After a cavalry group is massacred by the Cheyenne, only two survivors remain: Honus, a naive private devoted to his duty, and Cresta, a young woman who had lived with the Cheyenne two years and whose sympathies lie more with them than with the US government. Together, they must try to reach the cavalry's main base camp. As they travel onward, Honus is torn between his growing affection for Cresta, and his disgust for her anti-American beliefs. They reach the cavalry campsite on the eve of an attack on a Cheyenne village, where Honus will learn which side has really been telling him the truth.Written by
Jean-Marc Rocher <email@example.com>
Released in August 1970, the film drew attention for its frank depictions of violence, specifically its graphic final sequence. Some film scholars have cited Soldier Blue as a critique of America's "archetypal art form [the Western]," with other interpretations ranging from it being an anti-war picture to an exploitation film. See more »
The voice-over at the end of the film describes the events we have just witnessed as taking place in 1864.However,earlier in the movie Honus tells Cresta that his father was killed at the battle of Little Bighorn which occurred in 1876. See more »
The original UK cinema version was cut by the BBFC upon release to remove the decapitation of an Indian squaw and a scene where an Indian woman is raped and her breasts hacked with a knife. The UK Embassy video release in 1986 restored the beheading but was cut by 36 seconds by the BBFC with edits made to the rape scene, a horsefall, and a shot of a naked Indian woman strung up by her wrists with blood on her breasts. The 1998 BMG version had been pre-edited and reframed by the distributor and excluded the shot of the Indian woman, though this version was then cut by 23 seconds by the BBFC for further cruel horsefalls and with the rape scene still significantly reduced. The full version was submitted in 2005 and, although the BBFC only required 6 seconds of horsefall edits, the distributor(Momentum Pictures) made further additional cuts of 22 seconds, mainly to the rape scene. The 2008 Optimum DVD restores all the violence with only 6 secs of horsefalls still cut. See more »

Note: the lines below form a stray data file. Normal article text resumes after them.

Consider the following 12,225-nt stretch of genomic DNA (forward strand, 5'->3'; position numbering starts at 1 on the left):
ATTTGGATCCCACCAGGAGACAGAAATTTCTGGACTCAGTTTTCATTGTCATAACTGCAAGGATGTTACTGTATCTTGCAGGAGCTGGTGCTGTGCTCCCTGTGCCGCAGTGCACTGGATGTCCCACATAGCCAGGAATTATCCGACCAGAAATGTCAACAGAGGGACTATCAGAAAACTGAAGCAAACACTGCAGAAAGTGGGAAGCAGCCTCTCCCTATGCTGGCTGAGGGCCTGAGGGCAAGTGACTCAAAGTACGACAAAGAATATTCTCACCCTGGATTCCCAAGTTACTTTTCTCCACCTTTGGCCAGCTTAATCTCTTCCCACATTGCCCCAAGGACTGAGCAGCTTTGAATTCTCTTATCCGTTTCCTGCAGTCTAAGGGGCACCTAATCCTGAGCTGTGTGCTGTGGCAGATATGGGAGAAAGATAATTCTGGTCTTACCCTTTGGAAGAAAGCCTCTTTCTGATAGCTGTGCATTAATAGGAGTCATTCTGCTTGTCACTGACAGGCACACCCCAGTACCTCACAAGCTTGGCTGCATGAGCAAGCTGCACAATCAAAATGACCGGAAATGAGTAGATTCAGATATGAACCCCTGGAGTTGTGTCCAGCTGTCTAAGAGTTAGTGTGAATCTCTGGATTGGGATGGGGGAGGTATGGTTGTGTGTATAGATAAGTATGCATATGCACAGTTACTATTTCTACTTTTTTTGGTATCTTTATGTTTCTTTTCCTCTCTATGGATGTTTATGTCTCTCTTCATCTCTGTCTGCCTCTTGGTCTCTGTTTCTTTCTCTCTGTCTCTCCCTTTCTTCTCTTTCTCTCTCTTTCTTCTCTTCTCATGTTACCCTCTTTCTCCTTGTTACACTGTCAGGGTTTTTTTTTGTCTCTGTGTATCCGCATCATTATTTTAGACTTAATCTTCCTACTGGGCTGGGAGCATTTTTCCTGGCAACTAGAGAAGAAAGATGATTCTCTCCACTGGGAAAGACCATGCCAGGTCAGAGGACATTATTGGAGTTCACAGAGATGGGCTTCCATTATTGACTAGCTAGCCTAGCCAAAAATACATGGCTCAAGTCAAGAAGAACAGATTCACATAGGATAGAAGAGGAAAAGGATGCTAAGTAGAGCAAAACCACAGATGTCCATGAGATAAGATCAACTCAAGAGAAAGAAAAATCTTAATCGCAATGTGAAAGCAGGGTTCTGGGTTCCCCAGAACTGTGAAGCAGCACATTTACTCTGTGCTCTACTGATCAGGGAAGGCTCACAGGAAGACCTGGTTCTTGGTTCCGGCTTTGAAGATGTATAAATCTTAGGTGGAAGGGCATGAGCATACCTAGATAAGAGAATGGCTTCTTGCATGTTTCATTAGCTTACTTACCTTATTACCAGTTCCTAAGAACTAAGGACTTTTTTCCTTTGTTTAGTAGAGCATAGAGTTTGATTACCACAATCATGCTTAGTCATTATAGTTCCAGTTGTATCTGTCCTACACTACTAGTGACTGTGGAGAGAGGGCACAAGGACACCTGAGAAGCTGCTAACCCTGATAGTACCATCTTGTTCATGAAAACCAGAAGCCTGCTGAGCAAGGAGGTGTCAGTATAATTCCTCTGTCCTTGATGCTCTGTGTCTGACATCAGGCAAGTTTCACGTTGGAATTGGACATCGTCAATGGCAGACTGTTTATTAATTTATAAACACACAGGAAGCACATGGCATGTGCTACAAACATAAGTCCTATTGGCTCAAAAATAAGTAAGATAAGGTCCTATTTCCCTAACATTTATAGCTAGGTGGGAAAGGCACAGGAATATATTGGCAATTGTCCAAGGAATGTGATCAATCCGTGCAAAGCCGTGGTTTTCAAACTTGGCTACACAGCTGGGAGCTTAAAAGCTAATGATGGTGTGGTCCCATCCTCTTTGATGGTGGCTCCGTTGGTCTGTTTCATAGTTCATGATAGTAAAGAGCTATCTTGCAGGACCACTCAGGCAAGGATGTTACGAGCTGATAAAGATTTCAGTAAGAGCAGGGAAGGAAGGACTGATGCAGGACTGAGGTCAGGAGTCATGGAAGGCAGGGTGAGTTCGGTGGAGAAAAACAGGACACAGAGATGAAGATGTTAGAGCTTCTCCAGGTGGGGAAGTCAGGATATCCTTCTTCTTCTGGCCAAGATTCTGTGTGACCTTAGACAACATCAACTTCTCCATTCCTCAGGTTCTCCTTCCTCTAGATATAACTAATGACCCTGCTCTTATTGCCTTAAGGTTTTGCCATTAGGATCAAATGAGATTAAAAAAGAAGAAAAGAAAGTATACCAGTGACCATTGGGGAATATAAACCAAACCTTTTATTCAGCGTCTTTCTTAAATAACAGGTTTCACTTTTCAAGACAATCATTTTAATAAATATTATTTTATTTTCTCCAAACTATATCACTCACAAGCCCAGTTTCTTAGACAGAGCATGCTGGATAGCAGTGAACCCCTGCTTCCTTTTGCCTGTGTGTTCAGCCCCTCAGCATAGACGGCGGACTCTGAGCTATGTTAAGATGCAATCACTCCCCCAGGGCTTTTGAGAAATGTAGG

Anti-US military Western with Peter Strauss and Candice Bergen
Released in 1970 and directed by Ralph Nelson, "Soldier Blue" is a Western starring Peter Strauss and Candice Bergen as a soldier and Native sympathizer, the only two survivors of a cavalry group Massacred by the Cheyenne. As they travel together to get back to the soldier's unit he struggles with his affection for the woman and a revulsion for her anti-US government outlook. Then he sees the awful truth.
This controversial Western showcases the atrocities of the US Army against Native Americans wherein the average US Cavalry solder is depicted as a shifty, droop-eyed, unwashed, stupid cracker idiot with flies buzzing around his head. The opening Indian attack is set in order to align the audience's sympathies with Honus (Strauss, the 'Soldier Blue' of the title), so that the viewer travels on the same journey as him, starting by regarding the Indians as murderous barbarians, and ending up forced to confront the idea that maybe his kin are just as barbaric when the occasion is 'right' (or, should I say, wrong).
The final massacre is shocking, but hampered by the film's insistence on stacking the deck so completely in terms of depicting the US military as savages dripping with ee-vil. In other words, it loses its impact because it's so overdone.
In reality, utterly barbaric attacks applied to both uncivilized Natives and the civilized Europeans, but more so with the former, which is documented. Since the 60s-70s there has been an overemphasis on the injustices committed by the US Army or settlers and we get a handful of examples: Wounded Knee, Bear River and Sand Creek (the latter being what "Soldier Blue" is based on). Yet we never hear the other side of what caused these events nor do we hear of the atrocities of Natives committed against New Americans. For instance, we never hear of the Dakota "War" of 1862 (Santee Sioux went on the war path and murdered between 600-800 white settlers, which constituted the largest death toll inflicted upon American civilians by an enemy force until 9/11), The Ward Massacre, The Nez Perce uprising which killed dozens of settlers in Idaho and Wyoming, and the Massacre at Fort Mims. We never hear of the countless innocent settlers who were murdered by roaming bands of young "warriors": While a chief was signing a peace treaty on the tribe's behalf they were out robbing, raping and murdering.
I'm just saying that it's easy to be pro-Native sitting on the comfort of your sofa, but not so much when you and your loved ones are threatened with torture & slaughter.
The Europeans wanted the Native's land and resources while the Indians wanted the technology of the Europeans. Both sides used treaties to make peace while still trying to get what they wanted when war was too expensive. Both sides made war when they felt no other option.
I love Native American culture, but the whitewashing of Native atrocities and this revisionist history stuff is dishonest and unbalanced. "Soldier Blue" is guilty of this but, as a movie, it's entertaining and its message is necessary in light of all the movies that depict Indians as sub-human savages to be gunned down on the spot.
The film runs 114 minutes and was shot in Mexico.
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